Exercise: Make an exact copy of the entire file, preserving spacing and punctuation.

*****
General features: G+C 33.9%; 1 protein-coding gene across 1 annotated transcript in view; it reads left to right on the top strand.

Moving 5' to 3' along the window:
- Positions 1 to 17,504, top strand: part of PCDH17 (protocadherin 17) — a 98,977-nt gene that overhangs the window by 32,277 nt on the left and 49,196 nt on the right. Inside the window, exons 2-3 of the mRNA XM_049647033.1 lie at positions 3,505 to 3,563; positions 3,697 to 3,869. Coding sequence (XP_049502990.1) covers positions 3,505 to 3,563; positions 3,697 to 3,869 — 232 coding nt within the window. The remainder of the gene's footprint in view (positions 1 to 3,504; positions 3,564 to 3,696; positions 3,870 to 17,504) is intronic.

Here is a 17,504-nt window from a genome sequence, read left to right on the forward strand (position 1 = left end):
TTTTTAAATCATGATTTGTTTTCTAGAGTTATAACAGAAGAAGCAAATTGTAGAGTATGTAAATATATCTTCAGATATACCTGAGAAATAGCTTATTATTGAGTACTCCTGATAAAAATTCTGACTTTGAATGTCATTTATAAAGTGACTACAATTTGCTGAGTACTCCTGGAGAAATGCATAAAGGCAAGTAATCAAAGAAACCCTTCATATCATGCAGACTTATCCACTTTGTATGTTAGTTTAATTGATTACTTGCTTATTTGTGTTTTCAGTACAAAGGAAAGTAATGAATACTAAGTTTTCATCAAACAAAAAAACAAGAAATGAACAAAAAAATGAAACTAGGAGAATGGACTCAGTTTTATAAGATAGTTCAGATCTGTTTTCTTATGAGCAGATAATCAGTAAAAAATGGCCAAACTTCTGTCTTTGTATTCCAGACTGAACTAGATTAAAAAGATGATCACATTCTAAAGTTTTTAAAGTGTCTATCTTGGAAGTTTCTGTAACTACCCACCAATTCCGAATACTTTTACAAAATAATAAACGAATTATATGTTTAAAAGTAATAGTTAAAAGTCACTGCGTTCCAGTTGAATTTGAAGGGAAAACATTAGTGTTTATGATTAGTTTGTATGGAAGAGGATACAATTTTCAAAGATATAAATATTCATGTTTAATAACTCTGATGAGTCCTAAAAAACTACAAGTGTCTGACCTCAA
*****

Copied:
General features: G+C 33.9%; 1 protein-coding gene across 1 annotated transcript in view; it reads left to right on the top strand.

Moving 5' to 3' along the window:
- Positions 1 to 17,504, top strand: part of PCDH17 (protocadherin 17) — a 98,977-nt gene that overhangs the window by 32,277 nt on the left and 49,196 nt on the right. Inside the window, exons 2-3 of the mRNA XM_049647033.1 lie at positions 3,505 to 3,563; positions 3,697 to 3,869. Coding sequence (XP_049502990.1) covers positions 3,505 to 3,563; positions 3,697 to 3,869 — 232 coding nt within the window. The remainder of the gene's footprint in view (positions 1 to 3,504; positions 3,564 to 3,696; positions 3,870 to 17,504) is intronic.

Here is a 17,504-nt window from a genome sequence, read left to right on the forward strand (position 1 = left end):
TTTTTAAATCATGATTTGTTTTCTAGAGTTATAACAGAAGAAGCAAATTGTAGAGTATGTAAATATATCTTCAGATATACCTGAGAAATAGCTTATTATTGAGTACTCCTGATAAAAATTCTGACTTTGAATGTCATTTATAAAGTGACTACAATTTGCTGAGTACTCCTGGAGAAATGCATAAAGGCAAGTAATCAAAGAAACCCTTCATATCATGCAGACTTATCCACTTTGTATGTTAGTTTAATTGATTACTTGCTTATTTGTGTTTTCAGTACAAAGGAAAGTAATGAATACTAAGTTTTCATCAAACAAAAAAACAAGAAATGAACAAAAAAATGAAACTAGGAGAATGGACTCAGTTTTATAAGATAGTTCAGATCTGTTTTCTTATGAGCAGATAATCAGTAAAAAATGGCCAAACTTCTGTCTTTGTATTCCAGACTGAACTAGATTAAAAAGATGATCACATTCTAAAGTTTTTAAAGTGTCTATCTTGGAAGTTTCTGTAACTACCCACCAATTCCGAATACTTTTACAAAATAATAAACGAATTATATGTTTAAAAGTAATAGTTAAAAGTCACTGCGTTCCAGTTGAATTTGAAGGGAAAACATTAGTGTTTATGATTAGTTTGTATGGAAGAGGATACAATTTTCAAAGATATAAATATTCATGTTTAATAACTCTGATGAGTCCTAAAAAACTACAAGTGTCTGACCTCAA